Uptown Bourgeois is an art space for the creative works of freelance writer, editor, author, and content creator Jefferey Spivey.

Gap's racism ad controversy is a non-issue

Gap Inc. is in the news again, but this time it’s not about lagging sales or out of touch fashion. The talk of Twitter is all about the ad posted above.  The photo is part of a campaign for Ellen DeGeneres’ girls clothing line with the iconic American brand.  The collection’s webpage (which you can view here) highlights young girls excelling in multiple creative fields like music and photography.  But it’s this photo of all-girl cirque group Le Petit Cirque that has feathers severely ruffled.

The Twitterverse has not taken kindly to the image of a tall, white girl comfortably using the shorter, black girl as an armrest.  There have been numerous cries of racism and the perpetuation of white imperialism. The controversy was enough that Gap officially released a statement apologizing for the racially insensitive tone of the ad and pulled it, replacing the image with this one:

Even though I’ve been known to dissect the use of a two-word phrase and spend 800+ words detailing why it offended me, I have to call bullshit on this one.  This is a sign that people are just being too damn sensitive.  It’s like there’s a team of people who wake up in the morning and spend the first few hours of their days searching for ways to make the most ridiculous photos, words, songs, etc. in something racist.  This ad is not racist.  Not by a long shot.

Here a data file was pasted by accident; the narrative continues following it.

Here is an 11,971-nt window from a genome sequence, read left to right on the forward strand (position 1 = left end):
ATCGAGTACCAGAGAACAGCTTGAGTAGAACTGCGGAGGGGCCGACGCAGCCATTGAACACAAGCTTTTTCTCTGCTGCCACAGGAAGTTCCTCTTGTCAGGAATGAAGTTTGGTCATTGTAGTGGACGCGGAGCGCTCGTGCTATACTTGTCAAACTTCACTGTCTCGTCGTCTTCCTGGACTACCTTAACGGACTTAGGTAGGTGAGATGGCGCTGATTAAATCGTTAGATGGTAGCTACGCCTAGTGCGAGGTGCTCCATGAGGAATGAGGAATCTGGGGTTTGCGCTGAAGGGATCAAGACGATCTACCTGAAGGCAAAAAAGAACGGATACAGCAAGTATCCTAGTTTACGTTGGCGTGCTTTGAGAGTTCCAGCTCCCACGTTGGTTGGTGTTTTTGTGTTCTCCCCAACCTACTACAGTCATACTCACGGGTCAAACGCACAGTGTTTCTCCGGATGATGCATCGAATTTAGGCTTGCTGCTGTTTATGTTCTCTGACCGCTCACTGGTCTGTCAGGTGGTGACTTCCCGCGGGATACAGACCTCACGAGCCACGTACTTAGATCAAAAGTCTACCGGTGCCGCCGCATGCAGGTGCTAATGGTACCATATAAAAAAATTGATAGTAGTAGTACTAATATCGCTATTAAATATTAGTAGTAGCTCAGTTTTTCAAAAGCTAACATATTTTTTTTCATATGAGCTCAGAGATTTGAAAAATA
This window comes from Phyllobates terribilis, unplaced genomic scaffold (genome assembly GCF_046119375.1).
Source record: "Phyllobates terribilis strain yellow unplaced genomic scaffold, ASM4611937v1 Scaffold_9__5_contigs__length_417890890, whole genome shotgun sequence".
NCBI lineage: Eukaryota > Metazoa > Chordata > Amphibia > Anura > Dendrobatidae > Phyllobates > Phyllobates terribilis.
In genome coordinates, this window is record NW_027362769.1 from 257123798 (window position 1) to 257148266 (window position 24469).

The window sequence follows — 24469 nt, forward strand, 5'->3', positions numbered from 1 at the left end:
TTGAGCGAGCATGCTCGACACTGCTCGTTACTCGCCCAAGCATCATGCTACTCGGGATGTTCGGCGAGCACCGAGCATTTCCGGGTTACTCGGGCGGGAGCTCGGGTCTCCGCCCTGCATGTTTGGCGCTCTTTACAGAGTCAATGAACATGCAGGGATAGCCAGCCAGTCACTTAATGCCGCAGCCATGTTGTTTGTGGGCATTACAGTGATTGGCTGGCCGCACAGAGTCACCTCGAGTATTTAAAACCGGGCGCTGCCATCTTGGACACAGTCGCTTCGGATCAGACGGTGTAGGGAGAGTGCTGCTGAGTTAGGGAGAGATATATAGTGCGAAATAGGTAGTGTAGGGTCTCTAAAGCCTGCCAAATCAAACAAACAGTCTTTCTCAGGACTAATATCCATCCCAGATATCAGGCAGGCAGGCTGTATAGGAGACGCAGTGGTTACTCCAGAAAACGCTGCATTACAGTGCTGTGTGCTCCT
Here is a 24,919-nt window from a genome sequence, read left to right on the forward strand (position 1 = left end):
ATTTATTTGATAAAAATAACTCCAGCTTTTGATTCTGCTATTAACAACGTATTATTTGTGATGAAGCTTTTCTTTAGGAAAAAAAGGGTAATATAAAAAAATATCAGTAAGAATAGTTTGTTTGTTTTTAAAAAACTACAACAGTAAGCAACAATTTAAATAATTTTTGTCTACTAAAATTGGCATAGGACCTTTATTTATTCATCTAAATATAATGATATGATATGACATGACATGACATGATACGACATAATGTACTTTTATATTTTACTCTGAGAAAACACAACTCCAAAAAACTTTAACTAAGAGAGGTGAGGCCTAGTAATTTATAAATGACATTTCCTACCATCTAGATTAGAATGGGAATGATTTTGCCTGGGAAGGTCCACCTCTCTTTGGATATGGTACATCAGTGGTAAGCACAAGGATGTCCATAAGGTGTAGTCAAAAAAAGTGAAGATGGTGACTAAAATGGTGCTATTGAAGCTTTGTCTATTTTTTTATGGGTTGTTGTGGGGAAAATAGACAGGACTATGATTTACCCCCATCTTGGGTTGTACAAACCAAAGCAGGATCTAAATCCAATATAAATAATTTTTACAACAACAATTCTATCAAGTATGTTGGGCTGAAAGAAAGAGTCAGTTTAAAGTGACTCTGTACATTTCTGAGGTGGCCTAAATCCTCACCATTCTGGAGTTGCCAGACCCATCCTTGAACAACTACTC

For starters, Gap Inc. is a global brand known for diversity and inclusion in both its hiring practices and public advertising.  Previous ad campaigns have featured everyone from Forest Whitaker to Lucy Liu to Waris Ahluwalia.  How do I know this? Well, don’t call me an expert, but I had a pretty prosperous 11-year career there.  I never once witnessed an act of racism.  In fact, there was more inclusion at Gap Inc. than I’ve ever seen anywhere.

This ad is all about girl power.  These are just young girls having fun, posing, and being themselves.  The people of Twitter are projecting their hypersensitivity and insecurity on this ad campaign.  These young girls represent power, talent, and possibility.  They don’t represent racism.  That’s something that’s being projected on them unfairly.

It’s starting to get a little old that people are constantly trying to sniff out controversy in places where it doesn’t exist.  Gap Inc. has its hands full trying to revive its business.  Now, the company has an unwarranted PR disaster on its hands.  And quite frankly, they don’t deserve it.  If you want to make fun of the plain ass clothes being sold, that’s one thing.  But don’t call the company racist.

And just in case you think I’m choosing an opposing opinion just for the sake of provocation, check out some of these thoughts from like-minded Tweeple.  

Lighten up, folks.  Have you seen the news lately? Pass by any coverage of a Trump rally by chance? There’s actual, real racism happening all over America.  Let go of your superficiality and phony Twitter activism, and use your outrage to address something real and worthwhile.  Don’t jump all over Gap just because it’s a slow news day.

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